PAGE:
BUSINESS NEWS - The South African Revenue Service (Sars) is mandated to pay a taxpayer interest if they have overpaid their taxes, and likewise, the taxpayer is mandated to pay Sars interest if Sars has made an overpayment to the taxpayer.
The rationale for the payment of interest is to compensate a party for the economic loss of not having had use of those funds. The interest should run from the date that the party is short of the funds, to the date that the shortfall is paid.
This holds true for when the taxpayer has to pay Sars interest, but not when Sars is mandated to pay the taxpayer interest.
In fact, in a recent amendment to the Tax Administration Act (TAA), Sars has awarded itself a 30-day “interest-free” holiday.
Common law right
There is a common law right to claim interest on a contract, unless interest is waived by agreement between the parties.
If the contract is silent on the rate of interest, the court has held that interest should then be paid at the prescribed rate. (Crookes Brothers Ltd v Regional Land Claims Commission for the Province of Mpumalanga & others (590/2011)  ZASCA 128).
The act prior to amendment
The TAA has provided for the payment of interest as follows:
Where an overpayment is made by:
- Sars to a taxpayer – interest runs from the time the excess amount was paid by Sars (the effective date) until the date that the taxpayer has repaid Sars (Section 187(3)(g)).
- The taxpayer – interest runs from the later of the effective date or the date that the excess was received by Sars, until the date the taxpayer is refunded (Section 188(3)(a)).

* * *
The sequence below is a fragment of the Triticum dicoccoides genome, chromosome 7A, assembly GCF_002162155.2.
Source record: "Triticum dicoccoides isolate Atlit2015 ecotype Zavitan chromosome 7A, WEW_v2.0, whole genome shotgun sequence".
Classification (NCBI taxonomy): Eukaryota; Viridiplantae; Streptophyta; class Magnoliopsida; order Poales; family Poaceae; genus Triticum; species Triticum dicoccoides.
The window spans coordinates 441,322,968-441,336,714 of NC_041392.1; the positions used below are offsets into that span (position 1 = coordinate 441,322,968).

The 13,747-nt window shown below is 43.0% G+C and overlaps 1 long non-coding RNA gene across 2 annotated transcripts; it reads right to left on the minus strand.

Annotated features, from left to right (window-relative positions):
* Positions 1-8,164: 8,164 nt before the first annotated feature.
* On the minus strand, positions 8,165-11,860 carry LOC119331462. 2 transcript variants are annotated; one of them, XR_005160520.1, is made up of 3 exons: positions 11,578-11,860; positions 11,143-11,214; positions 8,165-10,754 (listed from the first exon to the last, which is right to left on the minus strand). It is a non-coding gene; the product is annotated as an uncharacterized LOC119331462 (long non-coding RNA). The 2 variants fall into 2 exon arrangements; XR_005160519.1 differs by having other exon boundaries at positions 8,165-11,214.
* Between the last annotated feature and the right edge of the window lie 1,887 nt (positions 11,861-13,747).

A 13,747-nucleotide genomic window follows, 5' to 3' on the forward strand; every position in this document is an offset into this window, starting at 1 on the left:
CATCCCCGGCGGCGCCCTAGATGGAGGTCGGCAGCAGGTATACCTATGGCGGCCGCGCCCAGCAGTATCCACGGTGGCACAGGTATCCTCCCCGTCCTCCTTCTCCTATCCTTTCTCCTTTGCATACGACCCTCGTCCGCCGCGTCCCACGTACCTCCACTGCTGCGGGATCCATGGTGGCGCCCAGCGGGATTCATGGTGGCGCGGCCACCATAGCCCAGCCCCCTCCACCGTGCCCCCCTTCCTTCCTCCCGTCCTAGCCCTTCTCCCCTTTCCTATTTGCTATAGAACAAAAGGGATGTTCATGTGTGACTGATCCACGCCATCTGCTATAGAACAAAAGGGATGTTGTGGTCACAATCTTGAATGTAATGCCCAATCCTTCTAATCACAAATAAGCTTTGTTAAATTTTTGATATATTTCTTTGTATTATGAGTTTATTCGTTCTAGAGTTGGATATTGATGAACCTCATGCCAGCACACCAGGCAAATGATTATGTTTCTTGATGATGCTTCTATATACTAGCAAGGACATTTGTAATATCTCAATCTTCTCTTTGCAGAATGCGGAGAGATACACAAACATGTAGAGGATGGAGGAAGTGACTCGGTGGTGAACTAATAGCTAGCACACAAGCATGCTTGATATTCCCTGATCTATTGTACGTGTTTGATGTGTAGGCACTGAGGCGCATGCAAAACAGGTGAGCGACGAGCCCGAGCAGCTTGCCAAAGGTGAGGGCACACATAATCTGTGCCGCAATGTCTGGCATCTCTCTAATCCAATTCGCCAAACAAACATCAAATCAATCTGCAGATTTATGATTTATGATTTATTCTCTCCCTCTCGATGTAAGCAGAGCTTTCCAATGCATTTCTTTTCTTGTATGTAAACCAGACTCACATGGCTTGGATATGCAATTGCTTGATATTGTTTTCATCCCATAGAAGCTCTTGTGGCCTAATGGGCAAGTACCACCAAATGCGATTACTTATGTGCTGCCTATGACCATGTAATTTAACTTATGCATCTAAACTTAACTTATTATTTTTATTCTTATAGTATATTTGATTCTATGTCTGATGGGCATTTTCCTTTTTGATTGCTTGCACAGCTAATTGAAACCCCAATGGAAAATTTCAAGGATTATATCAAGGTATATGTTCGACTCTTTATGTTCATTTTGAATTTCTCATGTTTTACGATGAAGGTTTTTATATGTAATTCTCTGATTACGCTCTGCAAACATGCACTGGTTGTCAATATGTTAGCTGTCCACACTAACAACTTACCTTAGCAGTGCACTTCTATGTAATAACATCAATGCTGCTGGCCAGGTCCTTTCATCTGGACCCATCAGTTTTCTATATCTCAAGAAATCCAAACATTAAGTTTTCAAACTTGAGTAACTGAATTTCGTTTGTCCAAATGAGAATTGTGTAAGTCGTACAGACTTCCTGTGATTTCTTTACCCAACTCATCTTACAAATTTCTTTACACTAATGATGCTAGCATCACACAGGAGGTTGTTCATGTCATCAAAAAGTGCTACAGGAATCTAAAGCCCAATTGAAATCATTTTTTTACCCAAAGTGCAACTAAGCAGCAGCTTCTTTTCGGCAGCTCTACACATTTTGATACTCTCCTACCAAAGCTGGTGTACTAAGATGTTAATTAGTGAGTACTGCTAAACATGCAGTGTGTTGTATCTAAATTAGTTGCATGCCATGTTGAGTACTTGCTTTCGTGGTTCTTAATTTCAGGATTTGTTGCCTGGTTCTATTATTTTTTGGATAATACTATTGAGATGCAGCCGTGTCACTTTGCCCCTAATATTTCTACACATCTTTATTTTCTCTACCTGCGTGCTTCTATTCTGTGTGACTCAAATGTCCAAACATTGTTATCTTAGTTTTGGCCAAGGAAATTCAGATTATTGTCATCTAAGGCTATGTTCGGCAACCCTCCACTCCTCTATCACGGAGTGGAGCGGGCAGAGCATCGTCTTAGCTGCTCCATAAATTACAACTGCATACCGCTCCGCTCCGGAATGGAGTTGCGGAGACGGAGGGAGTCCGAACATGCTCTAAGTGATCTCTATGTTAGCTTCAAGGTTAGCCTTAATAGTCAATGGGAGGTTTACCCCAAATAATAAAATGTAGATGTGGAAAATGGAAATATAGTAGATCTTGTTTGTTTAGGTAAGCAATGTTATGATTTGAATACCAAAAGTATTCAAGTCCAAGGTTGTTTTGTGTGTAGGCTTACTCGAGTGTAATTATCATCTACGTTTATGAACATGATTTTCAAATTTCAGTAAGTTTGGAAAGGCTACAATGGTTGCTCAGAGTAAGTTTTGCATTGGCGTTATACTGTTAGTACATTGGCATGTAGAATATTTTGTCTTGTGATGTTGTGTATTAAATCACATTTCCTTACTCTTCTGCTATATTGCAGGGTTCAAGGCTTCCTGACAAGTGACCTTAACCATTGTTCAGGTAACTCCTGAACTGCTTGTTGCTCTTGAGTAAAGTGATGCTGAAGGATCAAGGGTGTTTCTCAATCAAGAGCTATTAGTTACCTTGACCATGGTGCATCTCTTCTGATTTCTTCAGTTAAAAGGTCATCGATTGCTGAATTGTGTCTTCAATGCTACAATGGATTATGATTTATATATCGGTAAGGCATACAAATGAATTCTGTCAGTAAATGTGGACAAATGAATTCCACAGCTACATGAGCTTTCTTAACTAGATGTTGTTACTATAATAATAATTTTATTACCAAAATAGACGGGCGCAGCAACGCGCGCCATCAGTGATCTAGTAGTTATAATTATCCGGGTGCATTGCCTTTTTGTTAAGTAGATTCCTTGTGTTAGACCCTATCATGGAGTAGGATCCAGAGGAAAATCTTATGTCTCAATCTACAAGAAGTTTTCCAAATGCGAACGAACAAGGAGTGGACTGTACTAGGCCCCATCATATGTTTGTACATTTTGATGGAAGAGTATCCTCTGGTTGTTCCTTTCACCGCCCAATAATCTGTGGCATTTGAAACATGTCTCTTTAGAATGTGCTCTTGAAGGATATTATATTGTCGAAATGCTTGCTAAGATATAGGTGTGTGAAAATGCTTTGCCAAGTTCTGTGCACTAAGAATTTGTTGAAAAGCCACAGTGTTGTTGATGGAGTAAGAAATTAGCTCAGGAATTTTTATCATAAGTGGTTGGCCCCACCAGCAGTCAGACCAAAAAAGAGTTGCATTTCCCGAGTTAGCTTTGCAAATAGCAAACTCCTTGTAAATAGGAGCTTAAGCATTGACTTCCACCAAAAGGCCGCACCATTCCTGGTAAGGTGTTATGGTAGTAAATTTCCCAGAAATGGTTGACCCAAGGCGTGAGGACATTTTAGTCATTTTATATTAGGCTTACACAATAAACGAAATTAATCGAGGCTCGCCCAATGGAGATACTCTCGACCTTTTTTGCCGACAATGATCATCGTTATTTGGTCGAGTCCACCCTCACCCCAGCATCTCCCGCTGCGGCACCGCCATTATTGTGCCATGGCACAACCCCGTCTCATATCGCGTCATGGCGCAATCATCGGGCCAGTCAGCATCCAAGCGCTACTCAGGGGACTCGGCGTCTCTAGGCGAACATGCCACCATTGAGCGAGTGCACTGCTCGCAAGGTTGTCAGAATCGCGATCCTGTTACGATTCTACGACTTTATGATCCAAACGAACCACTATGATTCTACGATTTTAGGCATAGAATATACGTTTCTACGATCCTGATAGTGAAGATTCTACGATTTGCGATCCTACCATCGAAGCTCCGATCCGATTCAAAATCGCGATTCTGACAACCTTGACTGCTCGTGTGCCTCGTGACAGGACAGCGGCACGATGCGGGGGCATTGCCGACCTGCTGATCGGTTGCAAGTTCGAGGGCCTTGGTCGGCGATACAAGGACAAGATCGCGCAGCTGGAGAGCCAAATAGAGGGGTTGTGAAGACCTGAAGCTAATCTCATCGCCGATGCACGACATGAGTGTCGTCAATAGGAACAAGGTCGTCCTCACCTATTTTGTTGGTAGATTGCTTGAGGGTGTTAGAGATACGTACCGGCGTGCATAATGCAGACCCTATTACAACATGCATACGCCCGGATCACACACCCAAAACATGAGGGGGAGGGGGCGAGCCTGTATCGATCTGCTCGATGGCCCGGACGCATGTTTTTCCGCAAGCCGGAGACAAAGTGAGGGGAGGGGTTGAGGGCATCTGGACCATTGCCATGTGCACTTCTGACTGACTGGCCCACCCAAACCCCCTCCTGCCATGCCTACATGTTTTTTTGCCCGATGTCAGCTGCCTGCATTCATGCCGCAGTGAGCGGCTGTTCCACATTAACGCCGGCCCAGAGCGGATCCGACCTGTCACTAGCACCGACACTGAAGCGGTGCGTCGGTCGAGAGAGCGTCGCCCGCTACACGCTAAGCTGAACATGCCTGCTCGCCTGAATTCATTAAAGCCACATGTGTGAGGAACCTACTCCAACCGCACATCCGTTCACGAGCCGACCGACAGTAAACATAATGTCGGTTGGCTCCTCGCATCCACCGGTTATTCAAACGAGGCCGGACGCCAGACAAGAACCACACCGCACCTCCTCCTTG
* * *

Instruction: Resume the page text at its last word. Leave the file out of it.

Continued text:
At this stage, the taxpayer and Sars were on an equal footing.
The sneaky amendment
The TAA was updated when the proposed amendments were promulgated in January 2021.
Included in the amendments was a new insertion, Section 187(3)(h), which provides that Sars is only required to calculate interest on an overpayment after a 30-day period has elapsed – in effect giving Sars an “interest-free” window.
Taxpayers, however, remain liable to Sars for the interest on Sars’s overpayment from the date of payment.
Bowmans senior associate Julia Choate says the insertion “appears to skew the status quo in Sars’s favour”.
“Although we have yet to see how Sars will implement this amendment in practice,” she adds.
Choate cautions that “taxpayers will need to be considerably more vigilant when submitting returns and making payment to Sars, to ensure that they are not ‘penalised’ for accidentally paying Sars too much money”.
Ongoing problems in paying refunds
There have been ongoing problems in the payment of refunds.
The full payment of interest on a delayed refund should be the least a taxpayer can expect.
To give Sars a 30-day interest-free period to carry out various crosschecks would make most taxpayers choke.
In a judgment handed down in November 2020, taxpayer Rappa Resources had to urgently request a court order for Sars to pay value-added tax (Vat) refunds.
The taxpayer also requested an order that Sars complete a Vat audit that was instituted in March 2020. Sars stopped the payment of Rappa’s Vat refunds while the audit was taking place. But there didn’t appear to be a finishing line.
The total amount of refunds withheld from February to June 2020 approximated R1.6 billion.